By Kim’s account, knowledge management happens as a productive process in organizations that most successfully meld both strategic viewpoints together.
Regardless of how it is structured, knowledge management becomes, sooner or later, a software issue as organizations determine to use document management, workflow, messaging and collaboration solutions to foster the availability and dissemination of information.
According to Ferris, knowledge management software breaks down into four main subdivisions: document management, e-mail solutions, directory services and internal portal technologies.
Ferris says a proper approach to knowledge management should encompass all four aspects. For example, a document management system could consolidate corporate documents or other information at a repository or internal portal. This would be a hierarchical directory of information similar in structure to that of Yahoo (www.yahoo.com). The repository could then provide a centralized resource for additional employee collaboration and knowledge sharing, accomplished by means of directory services and internal e-mail, news and other collaborative applications. In the end, knowledge management is all about collaboration.
Lotus Development Corp. (www.lotus.com) and Microsoft Corp. -- two vendors who battled during the groupware wars of 1996-97 -- are poised to assume leading-edge roles in the knowledge management space.
Lotus’ Notes/Domino platform has traditionally enjoyed a comfortable advantage over Microsoft’s Outlook/Exchange solution in terms of facilitating collaboration among end users. With the January release of version 1.0 of Sametime, an instant messaging program that allows end users to collaborate in real-time -- as well as the availability of Domino R/5 -- Lotus hopes to extend its advantage even further. But Microsoft isn’t conceding the market to Lotus. With the forthcoming release of a new version of its Exchange messaging and collaboration server -- code-named Platinum -- and the much-anticipated debut of Office 2000, Microsoft will directly address knowledge management for the first time. The upcoming Exchange release, for example, is expected to include a new document management system, code-named Tahoe. Microsoft is also positioning Office 2000 as a knowledge management portal.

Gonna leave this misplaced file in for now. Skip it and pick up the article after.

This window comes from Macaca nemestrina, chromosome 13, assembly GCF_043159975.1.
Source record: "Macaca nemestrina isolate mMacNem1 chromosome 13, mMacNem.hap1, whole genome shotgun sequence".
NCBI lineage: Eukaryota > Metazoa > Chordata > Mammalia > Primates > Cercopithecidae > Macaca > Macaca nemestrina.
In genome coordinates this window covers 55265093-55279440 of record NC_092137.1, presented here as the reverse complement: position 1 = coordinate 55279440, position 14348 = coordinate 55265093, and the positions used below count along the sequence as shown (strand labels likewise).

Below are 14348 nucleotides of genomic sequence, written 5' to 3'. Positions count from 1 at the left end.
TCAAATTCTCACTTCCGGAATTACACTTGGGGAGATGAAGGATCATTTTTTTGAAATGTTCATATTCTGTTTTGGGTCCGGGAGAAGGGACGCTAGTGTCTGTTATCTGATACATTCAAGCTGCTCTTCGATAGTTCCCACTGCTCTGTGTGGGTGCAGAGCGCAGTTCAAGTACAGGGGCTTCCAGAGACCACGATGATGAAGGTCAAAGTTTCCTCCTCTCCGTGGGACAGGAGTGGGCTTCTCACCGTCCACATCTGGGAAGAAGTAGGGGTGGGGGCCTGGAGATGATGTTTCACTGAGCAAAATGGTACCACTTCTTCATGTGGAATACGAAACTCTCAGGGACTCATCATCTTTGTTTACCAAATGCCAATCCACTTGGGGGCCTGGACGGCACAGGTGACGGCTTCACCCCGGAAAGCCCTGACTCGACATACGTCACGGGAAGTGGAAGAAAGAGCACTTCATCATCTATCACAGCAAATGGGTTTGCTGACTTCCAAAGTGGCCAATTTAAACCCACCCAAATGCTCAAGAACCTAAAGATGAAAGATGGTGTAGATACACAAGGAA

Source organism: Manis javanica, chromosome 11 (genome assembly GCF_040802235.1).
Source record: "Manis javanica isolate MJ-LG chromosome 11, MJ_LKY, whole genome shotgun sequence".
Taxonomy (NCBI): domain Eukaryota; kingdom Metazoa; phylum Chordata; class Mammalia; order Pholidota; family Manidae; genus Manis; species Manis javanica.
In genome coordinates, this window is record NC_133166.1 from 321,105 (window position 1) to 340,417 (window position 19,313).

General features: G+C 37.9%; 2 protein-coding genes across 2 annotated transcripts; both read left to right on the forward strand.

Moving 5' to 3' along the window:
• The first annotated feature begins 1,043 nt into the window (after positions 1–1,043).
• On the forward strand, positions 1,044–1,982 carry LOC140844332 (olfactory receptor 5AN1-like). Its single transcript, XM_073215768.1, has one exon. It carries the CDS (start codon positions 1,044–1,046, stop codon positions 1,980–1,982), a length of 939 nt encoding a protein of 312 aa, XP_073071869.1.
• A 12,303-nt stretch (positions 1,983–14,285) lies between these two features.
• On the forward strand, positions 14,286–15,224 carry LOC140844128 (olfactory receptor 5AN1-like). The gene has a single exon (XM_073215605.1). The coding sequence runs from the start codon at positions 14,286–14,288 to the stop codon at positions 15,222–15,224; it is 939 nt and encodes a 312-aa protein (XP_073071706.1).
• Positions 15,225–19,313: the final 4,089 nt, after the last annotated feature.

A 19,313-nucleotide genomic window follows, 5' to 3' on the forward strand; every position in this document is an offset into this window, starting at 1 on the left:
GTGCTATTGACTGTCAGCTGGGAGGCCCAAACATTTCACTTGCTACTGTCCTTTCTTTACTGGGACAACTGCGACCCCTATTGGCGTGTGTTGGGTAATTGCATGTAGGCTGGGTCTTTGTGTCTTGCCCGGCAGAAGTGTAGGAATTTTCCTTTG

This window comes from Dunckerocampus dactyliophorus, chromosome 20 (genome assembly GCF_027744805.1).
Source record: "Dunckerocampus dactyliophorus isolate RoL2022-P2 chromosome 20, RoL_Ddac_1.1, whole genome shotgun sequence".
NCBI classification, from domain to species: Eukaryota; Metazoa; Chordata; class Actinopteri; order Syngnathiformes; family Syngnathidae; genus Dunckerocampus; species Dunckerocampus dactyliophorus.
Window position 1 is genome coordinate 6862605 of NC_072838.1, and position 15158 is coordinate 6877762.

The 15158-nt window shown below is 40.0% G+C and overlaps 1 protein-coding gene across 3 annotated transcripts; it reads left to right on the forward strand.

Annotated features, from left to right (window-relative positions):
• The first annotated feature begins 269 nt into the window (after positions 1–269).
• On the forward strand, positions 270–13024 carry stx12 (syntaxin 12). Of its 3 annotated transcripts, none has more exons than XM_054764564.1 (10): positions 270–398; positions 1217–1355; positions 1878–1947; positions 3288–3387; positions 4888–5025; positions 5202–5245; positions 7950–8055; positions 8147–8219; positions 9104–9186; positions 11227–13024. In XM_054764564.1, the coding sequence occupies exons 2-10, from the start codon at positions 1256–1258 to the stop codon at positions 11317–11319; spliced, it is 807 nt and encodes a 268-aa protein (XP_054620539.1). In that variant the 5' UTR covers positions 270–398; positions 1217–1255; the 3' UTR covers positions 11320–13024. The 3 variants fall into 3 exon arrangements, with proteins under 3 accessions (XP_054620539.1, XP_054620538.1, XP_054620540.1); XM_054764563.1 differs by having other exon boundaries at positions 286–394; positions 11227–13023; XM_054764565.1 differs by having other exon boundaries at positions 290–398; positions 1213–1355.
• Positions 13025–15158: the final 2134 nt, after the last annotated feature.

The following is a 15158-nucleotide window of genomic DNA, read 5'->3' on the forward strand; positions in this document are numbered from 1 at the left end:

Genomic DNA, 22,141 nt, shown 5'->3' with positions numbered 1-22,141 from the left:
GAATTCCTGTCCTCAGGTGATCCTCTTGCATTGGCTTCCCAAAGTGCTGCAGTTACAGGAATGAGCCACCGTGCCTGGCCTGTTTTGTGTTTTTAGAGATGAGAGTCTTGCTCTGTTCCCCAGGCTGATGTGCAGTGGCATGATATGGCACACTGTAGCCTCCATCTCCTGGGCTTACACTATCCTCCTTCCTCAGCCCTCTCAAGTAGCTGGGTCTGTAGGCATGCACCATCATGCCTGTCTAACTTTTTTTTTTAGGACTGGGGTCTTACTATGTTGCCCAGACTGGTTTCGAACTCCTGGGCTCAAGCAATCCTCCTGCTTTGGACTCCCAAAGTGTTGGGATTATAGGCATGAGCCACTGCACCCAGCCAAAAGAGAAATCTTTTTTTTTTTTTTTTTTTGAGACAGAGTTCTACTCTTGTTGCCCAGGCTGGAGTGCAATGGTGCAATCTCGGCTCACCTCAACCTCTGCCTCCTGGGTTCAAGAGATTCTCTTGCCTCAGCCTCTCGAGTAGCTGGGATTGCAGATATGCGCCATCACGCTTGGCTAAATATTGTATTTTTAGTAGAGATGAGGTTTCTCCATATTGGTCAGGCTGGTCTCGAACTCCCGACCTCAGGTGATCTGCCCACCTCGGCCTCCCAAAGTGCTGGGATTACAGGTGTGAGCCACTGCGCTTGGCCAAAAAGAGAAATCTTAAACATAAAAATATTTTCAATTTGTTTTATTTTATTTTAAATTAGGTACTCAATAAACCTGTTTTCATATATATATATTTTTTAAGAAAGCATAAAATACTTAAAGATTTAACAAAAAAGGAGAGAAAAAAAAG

The Four Ingredients of Knowledge Management SoftwareDocument management software: This should provide a centralized index of corporate documents, giving end users an easy way to accurately retrieve documents based on content.
- People Finders: Directory services should go beyond providing standard logistical information, and instead provide detailed information about an individual, such as education or employment history. This will theoretically empower end users to selectively determine corporate personnel who possess the knowledge, skills and experience to get a job done.
- Internal portal: A centralized taxonomy of knowledge similar in nature to a Web site such as Yahoo, should provide a hierarchical ordering of both human resource-based and document-based knowledge types.
- E-mail: Aside from a standard messaging platform, e-mail services should include other collaborative solutions, such as internal newsgroup discussion or message boards.
Source: Ferris Research.